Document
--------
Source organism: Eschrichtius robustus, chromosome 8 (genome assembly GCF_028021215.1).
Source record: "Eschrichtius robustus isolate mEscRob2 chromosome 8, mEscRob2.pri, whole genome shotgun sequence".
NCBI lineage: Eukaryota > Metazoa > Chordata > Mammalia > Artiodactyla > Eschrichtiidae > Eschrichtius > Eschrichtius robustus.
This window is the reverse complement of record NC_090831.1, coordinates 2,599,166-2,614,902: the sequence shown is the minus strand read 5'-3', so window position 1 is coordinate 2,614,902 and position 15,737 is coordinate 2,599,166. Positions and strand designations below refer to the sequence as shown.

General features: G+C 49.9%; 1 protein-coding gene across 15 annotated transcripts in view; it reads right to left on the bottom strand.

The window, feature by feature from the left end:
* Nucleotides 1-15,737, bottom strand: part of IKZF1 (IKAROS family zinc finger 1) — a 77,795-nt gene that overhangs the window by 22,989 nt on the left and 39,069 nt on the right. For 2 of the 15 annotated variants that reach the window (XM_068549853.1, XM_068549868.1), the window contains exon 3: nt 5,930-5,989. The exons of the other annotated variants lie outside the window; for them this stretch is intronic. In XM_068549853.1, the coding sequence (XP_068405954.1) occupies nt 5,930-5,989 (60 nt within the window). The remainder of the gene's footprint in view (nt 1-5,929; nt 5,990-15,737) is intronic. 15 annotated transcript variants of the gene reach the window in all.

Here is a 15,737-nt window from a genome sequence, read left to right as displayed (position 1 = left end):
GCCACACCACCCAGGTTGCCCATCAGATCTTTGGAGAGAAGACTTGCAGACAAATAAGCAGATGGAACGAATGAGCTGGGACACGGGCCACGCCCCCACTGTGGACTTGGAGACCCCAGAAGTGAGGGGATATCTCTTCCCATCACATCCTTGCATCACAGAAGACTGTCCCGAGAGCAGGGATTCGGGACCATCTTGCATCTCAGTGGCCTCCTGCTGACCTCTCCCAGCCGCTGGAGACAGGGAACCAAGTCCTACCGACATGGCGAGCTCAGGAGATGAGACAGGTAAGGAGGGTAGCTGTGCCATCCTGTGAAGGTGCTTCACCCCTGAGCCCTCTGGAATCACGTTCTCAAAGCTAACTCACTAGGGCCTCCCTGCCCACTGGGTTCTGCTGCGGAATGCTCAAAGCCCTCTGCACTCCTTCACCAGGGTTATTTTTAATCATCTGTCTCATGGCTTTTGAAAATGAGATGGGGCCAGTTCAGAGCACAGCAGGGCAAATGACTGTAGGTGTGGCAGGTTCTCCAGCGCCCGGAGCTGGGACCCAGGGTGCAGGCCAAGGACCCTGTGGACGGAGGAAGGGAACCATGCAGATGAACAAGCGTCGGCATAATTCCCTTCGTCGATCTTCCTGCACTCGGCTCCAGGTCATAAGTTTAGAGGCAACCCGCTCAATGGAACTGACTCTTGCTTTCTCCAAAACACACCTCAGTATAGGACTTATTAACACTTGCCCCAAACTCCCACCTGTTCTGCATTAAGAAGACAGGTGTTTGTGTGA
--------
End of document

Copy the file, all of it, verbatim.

Source organism: Eschrichtius robustus, chromosome 8 (genome assembly GCF_028021215.1).
Source record: "Eschrichtius robustus isolate mEscRob2 chromosome 8, mEscRob2.pri, whole genome shotgun sequence".
NCBI lineage: Eukaryota > Metazoa > Chordata > Mammalia > Artiodactyla > Eschrichtiidae > Eschrichtius > Eschrichtius robustus.
This window is the reverse complement of record NC_090831.1, coordinates 2,599,166-2,614,902: the sequence shown is the minus strand read 5'-3', so window position 1 is coordinate 2,614,902 and position 15,737 is coordinate 2,599,166. Positions and strand designations below refer to the sequence as shown.

General features: G+C 49.9%; 1 protein-coding gene across 15 annotated transcripts in view; it reads right to left on the bottom strand.

The window, feature by feature from the left end:
* Nucleotides 1-15,737, bottom strand: part of IKZF1 (IKAROS family zinc finger 1) — a 77,795-nt gene that overhangs the window by 22,989 nt on the left and 39,069 nt on the right. For 2 of the 15 annotated variants that reach the window (XM_068549853.1, XM_068549868.1), the window contains exon 3: nt 5,930-5,989. The exons of the other annotated variants lie outside the window; for them this stretch is intronic. In XM_068549853.1, the coding sequence (XP_068405954.1) occupies nt 5,930-5,989 (60 nt within the window). The remainder of the gene's footprint in view (nt 1-5,929; nt 5,990-15,737) is intronic. 15 annotated transcript variants of the gene reach the window in all.

Here is a 15,737-nt window from a genome sequence, read left to right as displayed (position 1 = left end):
GCCACACCACCCAGGTTGCCCATCAGATCTTTGGAGAGAAGACTTGCAGACAAATAAGCAGATGGAACGAATGAGCTGGGACACGGGCCACGCCCCCACTGTGGACTTGGAGACCCCAGAAGTGAGGGGATATCTCTTCCCATCACATCCTTGCATCACAGAAGACTGTCCCGAGAGCAGGGATTCGGGACCATCTTGCATCTCAGTGGCCTCCTGCTGACCTCTCCCAGCCGCTGGAGACAGGGAACCAAGTCCTACCGACATGGCGAGCTCAGGAGATGAGACAGGTAAGGAGGGTAGCTGTGCCATCCTGTGAAGGTGCTTCACCCCTGAGCCCTCTGGAATCACGTTCTCAAAGCTAACTCACTAGGGCCTCCCTGCCCACTGGGTTCTGCTGCGGAATGCTCAAAGCCCTCTGCACTCCTTCACCAGGGTTATTTTTAATCATCTGTCTCATGGCTTTTGAAAATGAGATGGGGCCAGTTCAGAGCACAGCAGGGCAAATGACTGTAGGTGTGGCAGGTTCTCCAGCGCCCGGAGCTGGGACCCAGGGTGCAGGCCAAGGACCCTGTGGACGGAGGAAGGGAACCATGCAGATGAACAAGCGTCGGCATAATTCCCTTCGTCGATCTTCCTGCACTCGGCTCCAGGTCATAAGTTTAGAGGCAACCCGCTCAATGGAACTGACTCTTGCTTTCTCCAAAACACACCTCAGTATAGGACTTATTAACACTTGCCCCAAACTCCCACCTGTTCTGCATTAAGAAGACAGGTGTTTGTGTGA